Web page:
News Politics

Fiscal Conservatism, Texas Style? Texas Family Planning Program Now Serves Fewer Clients for More Money

Andrea Grimes

New data from the Texas Department of State Health Services shows that, as a result of conservative-fueled budget cuts, fewer Texans than ever are receiving family planning services, and at a higher cost than ever per client. This is fiscal conservatism, Texas-style.

Texans are now getting far fewer family planning services at a higher cost than ever, according to documents submitted to the Department of State Health Services council this week. Just 75,160 low-income clients received publicly-funded family planning services in fiscal year 2012, compared to 211,980 in fiscal year 2010. That was before conservative Texas lawmakers slashed money-saving family planning funds in their 2011 legislative session.

That means Texas is spending more money—about $37 per person—to serve fewer than half the clients it saw two years ago.

This is fiscal conservatism? This is good money management?

This is Texas.

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As Jordan Smith at the Austin Chronicle reports, a new funding matrix barred specialty family planning providers—the matrix targeted Planned Parenthood, the most efficient provider of family planning in the state—from receiving Title X family planning money and privileged funding for Federally Qualified Health Centers, which are far less cost-effective than other providers.

But there’s hope: a coalition of reproductive health care providers in Texas is taking a new tactic when it comes to the state’s drastic family planning cuts and attempts to push Planned Parenthood out of the Medicaid Women’s Health Program: they’re going to apply directly to the federal government for Title X (family planning) grant money. If they get the funds, they state health department and the Texas legislature will no longer get to play politics with women’s health. Reports the Texas Observer:

If the coalition wins the federal grant—called Title X (Title 10)—a slice of Texas’ family planning money would no longer go to the state health department—and would no longer be subject to the whims of the Legislature. Instead, the coalition, organized by Fran Hagerty of the Women’s Health and Family Planning Association of Texas, would distribute the money to family planning providers statewide, including perhaps Planned Parenthood, and restore services to tens of thousands of Texans.

Coalition leader Hagerty told the Observershe wants as many health care providers as possible to sign on to the grant proposal to ensure their funding if they’re successful. Planned Parenthood hasn’t publicly said it’s part of the coalition, but it has been a major target of state lawmakers and bureaucrats who’ve been working to ban it from participating in the WHP.

If the state continues to mismanage its family planning funds–what little it has to work with, thanks to Republican lawmakers–and see such a steep decline in services provided to the low-income Texans that need them the most, Texas can likely look forward to more Medicaid-funded births and higher costs overall for taxpayers.

If Texas conservatives want to save money and reduce abortions that result from unwanted pregnancies, the numbers show that they’re doing everything wrong.

News Health Systems

Texas Anti-Choice Group Gets $1.6 Million Windfall From State

Teddy Wilson

“Healthy Texas Women funding should be going directly to medical providers who have experience providing family planning and preventive care services, not anti-abortion organizations that have never provided those services," Heather Busby, executive director of NARAL Pro-Choice Texas, said in a statement.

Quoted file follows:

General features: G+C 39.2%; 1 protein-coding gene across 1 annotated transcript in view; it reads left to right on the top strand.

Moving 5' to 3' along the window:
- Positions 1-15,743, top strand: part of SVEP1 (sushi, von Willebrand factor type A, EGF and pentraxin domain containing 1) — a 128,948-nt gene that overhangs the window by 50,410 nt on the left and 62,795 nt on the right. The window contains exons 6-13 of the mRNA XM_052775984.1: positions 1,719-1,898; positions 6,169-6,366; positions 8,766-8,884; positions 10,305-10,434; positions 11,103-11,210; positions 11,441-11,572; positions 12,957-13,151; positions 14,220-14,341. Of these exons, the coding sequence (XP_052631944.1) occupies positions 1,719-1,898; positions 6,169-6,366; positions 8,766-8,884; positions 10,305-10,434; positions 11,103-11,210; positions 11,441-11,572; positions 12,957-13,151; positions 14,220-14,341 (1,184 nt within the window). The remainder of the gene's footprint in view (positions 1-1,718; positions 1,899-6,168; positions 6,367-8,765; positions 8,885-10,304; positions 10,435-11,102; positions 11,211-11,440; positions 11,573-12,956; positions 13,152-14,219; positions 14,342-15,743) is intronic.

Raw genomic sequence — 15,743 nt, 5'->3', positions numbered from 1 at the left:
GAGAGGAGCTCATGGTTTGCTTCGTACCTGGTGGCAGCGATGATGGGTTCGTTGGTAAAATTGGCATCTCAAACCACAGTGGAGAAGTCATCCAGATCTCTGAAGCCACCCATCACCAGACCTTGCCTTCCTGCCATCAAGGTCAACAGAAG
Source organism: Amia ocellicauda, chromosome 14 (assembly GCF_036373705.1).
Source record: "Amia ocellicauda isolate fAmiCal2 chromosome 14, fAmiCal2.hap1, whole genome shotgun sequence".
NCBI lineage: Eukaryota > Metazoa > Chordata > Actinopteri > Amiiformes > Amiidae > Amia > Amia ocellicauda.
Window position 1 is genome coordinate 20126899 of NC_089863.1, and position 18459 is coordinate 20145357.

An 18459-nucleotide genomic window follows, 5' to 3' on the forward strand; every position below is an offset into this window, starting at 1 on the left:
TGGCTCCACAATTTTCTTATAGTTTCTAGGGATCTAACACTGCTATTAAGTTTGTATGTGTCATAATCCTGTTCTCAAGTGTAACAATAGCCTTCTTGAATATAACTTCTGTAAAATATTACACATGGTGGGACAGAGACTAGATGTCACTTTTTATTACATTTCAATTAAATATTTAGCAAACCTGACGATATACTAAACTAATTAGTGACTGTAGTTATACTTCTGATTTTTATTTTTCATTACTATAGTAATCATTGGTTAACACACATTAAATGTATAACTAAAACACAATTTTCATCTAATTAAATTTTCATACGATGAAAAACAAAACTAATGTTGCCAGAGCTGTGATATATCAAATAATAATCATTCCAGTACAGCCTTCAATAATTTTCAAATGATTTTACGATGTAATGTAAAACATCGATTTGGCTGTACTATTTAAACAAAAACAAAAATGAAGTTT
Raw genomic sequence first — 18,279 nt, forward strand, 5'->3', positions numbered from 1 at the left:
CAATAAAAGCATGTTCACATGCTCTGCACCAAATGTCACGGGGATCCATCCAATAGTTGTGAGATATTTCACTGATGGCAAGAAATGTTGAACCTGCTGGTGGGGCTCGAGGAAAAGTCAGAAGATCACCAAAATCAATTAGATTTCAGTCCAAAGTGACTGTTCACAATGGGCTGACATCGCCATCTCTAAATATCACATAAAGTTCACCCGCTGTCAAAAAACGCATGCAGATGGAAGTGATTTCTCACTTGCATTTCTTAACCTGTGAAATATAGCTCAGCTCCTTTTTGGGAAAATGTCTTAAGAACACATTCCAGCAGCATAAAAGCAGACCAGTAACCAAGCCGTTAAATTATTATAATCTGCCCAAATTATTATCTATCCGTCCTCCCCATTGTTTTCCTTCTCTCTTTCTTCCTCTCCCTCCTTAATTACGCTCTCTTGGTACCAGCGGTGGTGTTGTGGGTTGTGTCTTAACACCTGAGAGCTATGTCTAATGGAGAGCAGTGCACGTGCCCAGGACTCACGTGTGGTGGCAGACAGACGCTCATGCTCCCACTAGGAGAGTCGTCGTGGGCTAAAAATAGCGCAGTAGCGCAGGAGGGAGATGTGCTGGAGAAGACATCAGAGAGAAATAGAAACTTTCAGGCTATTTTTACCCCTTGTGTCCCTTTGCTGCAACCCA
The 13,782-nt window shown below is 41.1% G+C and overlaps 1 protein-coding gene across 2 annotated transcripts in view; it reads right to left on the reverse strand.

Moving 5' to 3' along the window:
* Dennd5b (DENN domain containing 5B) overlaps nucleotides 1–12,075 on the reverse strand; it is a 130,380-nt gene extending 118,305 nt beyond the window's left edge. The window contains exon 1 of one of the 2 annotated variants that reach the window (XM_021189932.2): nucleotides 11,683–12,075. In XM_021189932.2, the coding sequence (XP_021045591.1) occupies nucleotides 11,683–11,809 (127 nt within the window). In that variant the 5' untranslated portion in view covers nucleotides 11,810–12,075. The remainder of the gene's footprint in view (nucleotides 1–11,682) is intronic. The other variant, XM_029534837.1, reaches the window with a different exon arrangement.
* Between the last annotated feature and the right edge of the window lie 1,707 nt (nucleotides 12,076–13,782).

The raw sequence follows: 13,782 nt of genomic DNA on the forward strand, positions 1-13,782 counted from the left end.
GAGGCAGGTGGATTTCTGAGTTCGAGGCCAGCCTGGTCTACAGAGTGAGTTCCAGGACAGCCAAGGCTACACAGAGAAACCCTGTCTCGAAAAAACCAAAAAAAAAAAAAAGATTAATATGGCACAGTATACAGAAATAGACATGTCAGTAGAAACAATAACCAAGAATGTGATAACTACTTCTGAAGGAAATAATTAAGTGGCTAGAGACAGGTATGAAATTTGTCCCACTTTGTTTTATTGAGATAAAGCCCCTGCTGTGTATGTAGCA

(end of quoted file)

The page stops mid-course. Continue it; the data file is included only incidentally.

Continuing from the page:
A Texas anti-choice organization will receive more than $1.6 million in state funds from a reproductive health-care program designed by legislators to exclude Planned Parenthood

The Heidi Group was awarded the second largest grant ever provided for services through the Healthy Texas Women program, according to the Associated Press.

Carol Everett, the founder and CEO of the group and a prominent anti-choice activist and speaker, told the AP her organization’s contract with the state “is about filling gaps, not about ideology.”

“I did not see quality health care offered to women in rural areas,” Everett said.

Heather Busby, executive director of NARAL Pro-Choice Texas, said in a statement that it was “inappropriate” for the state to award a contract to an organization for services that it has never performed.

“The Heidi Group is an anti-abortion organization, it is not a healthcare provider,” Busby said.

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State lawmakers in 2011 sought to exclude Planned Parenthood from the Texas Women’s Health Program, which was jointly funded through federal and state dollars. Texas launched a state-funded version in 2013, and this year lawmakers announced the Healthy Texas Women program.

Healthy Texas Women is designed help women between the ages of 18 and 44 with a household income at or below 200 percent of the federal poverty level, and includes $285 million in funding and 5,000 providers across the state.

Bubsy said the contract to the Heidi Group was “especially troubling” in light of claims made by Everett in response to a recent policy requiring abortion providers to cremate or bury fetal remains. Everett has argued that methods of disposal of fetal remains could contaminate the water supply.

“There’s several health concerns. What if the woman had HIV? What if she had a sexually transmitted disease? What if those germs went through and got into our water supply,” Everett told an Austin Fox News affiliate.

The transmission of HIV or other sexually transmitted infections through water systems or similar means is not supported by scientific evidence.

“The state has no business contracting with an entity, or an individual, that perpetuates such absurd, inaccurate claims,” Busby said. “Healthy Texas Women funding should be going directly to medical providers who have experience providing family planning and preventive care services, not anti-abortion organizations that have never provided those services.”